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I have defined an enum like this:

enum blStatus {
   Class1 = 0x40,           /* 0000,0100,0000 */
   Class2 = 0x80,           /* 0000,1000,0000 */
   Class3 = 0x100,          /* 0001,0000,0000 */
   Class4 = 0x200           /* 0010,0000,0000 */
}

Now, somewhere in the code I have:

 if ( status &= Class1 )
   ++c1;
 else if ( status &= Class2 )
   ++c2;
 else if ( status &= Class3 )
   ++c3;
 else if ( status &= Class4 )
   ++c4;

Assume, the status hat this value:

 status = 143   /* 0000,1000,1111 */

While debugging, none of the conditions is true. However "status &= Class2" is:

 0000,1000,1111 & 0000,1000,0000 = 0000,1000,0000

and the c2 counter must be incremented. but while debugging, all conditions are passed (ignored) and no counter increment. Why?

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4 Answers

up vote 7 down vote accepted

Use & instead of &=.

When you do x &= y you are getting:

 x = x & y;

What you really want in your code:

if ( status & Class1 )

Now, after each if clause, you leave the value of status untouched.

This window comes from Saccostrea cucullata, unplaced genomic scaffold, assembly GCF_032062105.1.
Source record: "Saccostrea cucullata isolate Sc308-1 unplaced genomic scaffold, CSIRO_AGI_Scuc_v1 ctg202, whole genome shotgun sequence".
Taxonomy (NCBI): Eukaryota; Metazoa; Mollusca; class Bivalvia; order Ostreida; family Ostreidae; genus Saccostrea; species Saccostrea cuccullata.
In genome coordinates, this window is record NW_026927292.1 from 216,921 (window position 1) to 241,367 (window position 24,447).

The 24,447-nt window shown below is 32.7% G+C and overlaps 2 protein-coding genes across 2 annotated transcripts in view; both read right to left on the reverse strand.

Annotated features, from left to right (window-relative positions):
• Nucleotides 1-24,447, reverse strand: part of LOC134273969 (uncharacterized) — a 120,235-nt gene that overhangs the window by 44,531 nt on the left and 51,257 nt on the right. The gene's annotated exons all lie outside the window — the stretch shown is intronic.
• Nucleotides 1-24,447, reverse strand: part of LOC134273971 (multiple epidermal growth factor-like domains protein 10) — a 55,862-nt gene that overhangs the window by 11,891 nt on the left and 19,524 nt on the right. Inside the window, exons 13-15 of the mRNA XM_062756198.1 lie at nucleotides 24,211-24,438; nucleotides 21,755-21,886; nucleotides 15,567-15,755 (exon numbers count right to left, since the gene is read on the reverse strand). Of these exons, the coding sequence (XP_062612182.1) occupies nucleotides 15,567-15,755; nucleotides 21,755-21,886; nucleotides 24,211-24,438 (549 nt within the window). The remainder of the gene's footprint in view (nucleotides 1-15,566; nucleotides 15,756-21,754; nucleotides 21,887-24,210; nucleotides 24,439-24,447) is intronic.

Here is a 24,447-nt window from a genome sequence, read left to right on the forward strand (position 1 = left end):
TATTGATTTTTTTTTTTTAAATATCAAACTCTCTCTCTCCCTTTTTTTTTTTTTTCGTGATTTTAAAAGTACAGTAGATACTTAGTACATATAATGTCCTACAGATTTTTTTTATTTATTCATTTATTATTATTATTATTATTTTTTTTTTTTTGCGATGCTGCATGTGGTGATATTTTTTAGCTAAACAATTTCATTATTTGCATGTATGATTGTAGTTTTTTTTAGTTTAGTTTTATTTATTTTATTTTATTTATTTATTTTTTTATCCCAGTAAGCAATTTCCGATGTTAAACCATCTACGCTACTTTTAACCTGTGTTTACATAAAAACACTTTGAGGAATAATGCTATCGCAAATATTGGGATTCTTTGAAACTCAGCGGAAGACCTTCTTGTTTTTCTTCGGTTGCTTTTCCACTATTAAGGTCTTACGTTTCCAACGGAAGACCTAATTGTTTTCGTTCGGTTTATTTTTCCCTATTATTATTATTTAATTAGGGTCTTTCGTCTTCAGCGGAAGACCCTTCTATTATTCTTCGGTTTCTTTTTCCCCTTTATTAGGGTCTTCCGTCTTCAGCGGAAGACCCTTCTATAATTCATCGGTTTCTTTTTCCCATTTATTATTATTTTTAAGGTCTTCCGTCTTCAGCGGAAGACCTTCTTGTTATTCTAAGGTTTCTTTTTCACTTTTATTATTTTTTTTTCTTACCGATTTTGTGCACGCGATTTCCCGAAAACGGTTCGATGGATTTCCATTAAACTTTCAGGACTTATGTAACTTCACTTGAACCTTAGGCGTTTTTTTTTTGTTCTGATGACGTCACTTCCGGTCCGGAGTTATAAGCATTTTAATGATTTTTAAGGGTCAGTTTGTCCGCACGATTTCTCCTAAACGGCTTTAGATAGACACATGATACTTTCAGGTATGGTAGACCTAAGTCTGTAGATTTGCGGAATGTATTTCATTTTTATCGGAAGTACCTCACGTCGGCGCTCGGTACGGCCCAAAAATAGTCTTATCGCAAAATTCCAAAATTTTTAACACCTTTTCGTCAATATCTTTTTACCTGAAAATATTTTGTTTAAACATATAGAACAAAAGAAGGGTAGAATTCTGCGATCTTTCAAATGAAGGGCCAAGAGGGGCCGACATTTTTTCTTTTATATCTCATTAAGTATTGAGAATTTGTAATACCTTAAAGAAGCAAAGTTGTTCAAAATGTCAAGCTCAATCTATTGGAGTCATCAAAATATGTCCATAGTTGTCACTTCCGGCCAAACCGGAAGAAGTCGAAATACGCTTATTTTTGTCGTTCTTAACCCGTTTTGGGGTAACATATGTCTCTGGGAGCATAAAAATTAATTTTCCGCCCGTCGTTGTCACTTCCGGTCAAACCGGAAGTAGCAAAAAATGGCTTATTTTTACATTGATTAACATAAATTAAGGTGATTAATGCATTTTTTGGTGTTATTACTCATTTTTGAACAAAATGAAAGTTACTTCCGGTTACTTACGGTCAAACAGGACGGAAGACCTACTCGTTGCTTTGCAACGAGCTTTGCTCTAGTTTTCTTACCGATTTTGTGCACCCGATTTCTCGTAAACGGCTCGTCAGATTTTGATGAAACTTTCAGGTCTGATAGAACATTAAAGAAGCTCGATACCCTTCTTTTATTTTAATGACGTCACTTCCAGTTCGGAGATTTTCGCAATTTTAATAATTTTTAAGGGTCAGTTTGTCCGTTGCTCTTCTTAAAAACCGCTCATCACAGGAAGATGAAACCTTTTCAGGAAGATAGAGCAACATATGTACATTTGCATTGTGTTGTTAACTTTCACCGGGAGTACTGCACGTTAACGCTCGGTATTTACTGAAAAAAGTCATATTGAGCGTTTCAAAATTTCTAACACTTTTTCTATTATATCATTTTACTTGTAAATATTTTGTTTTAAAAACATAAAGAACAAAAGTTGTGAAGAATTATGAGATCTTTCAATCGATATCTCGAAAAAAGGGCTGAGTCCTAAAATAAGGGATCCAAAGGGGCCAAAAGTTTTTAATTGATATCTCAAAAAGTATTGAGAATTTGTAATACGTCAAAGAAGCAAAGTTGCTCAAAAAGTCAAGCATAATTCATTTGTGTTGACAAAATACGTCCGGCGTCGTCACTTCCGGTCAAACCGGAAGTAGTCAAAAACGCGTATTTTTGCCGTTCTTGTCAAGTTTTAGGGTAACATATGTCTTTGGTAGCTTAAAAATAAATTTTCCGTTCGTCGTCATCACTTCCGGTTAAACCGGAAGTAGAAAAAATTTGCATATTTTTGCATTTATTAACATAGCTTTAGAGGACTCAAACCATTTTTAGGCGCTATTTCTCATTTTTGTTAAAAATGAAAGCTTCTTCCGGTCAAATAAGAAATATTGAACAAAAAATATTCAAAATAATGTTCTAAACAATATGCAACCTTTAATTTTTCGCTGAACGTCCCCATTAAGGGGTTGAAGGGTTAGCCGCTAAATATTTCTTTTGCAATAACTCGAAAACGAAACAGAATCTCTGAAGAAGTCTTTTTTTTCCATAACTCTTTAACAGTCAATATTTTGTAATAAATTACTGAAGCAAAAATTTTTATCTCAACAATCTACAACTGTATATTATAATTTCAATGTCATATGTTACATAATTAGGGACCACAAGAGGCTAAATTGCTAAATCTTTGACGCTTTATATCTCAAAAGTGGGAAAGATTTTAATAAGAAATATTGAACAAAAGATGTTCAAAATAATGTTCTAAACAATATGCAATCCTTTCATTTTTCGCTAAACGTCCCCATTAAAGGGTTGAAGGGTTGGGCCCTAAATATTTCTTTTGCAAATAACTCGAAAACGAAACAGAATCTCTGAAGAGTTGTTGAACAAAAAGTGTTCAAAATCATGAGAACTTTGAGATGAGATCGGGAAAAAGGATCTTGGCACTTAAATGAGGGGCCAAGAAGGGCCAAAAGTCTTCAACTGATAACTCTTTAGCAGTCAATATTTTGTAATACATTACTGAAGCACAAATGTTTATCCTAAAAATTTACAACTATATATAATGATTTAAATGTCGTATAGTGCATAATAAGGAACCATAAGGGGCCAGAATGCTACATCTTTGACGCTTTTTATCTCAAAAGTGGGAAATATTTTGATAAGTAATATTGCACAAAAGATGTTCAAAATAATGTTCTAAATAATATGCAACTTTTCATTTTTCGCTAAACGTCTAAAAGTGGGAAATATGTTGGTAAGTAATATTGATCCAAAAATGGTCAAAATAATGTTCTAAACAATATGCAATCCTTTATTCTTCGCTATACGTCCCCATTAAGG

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This is because you are changing the status in:

if ( status &= Class1 )

status &= Class1 is same as status = status & Class1 as a result status changes to 0:

status = 0000 1000 1111
Class1 = 0000 0100 0000  &
-----------------------
status = 0000 0000 0000

Since you intend to just check the bits you don't need to do an assignment:

if ( status & Class1 )
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because if ( status &= Class1 ) will assign 0 to status so in all next conditions value of status will 0 so none of the condition will be executed and non of the conter incremented.

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Operator &= puts computation result into left operand (equals a = a & b). After computation the expression (status &= Class1) the status variable is 0 and all following conditions are FALSE.

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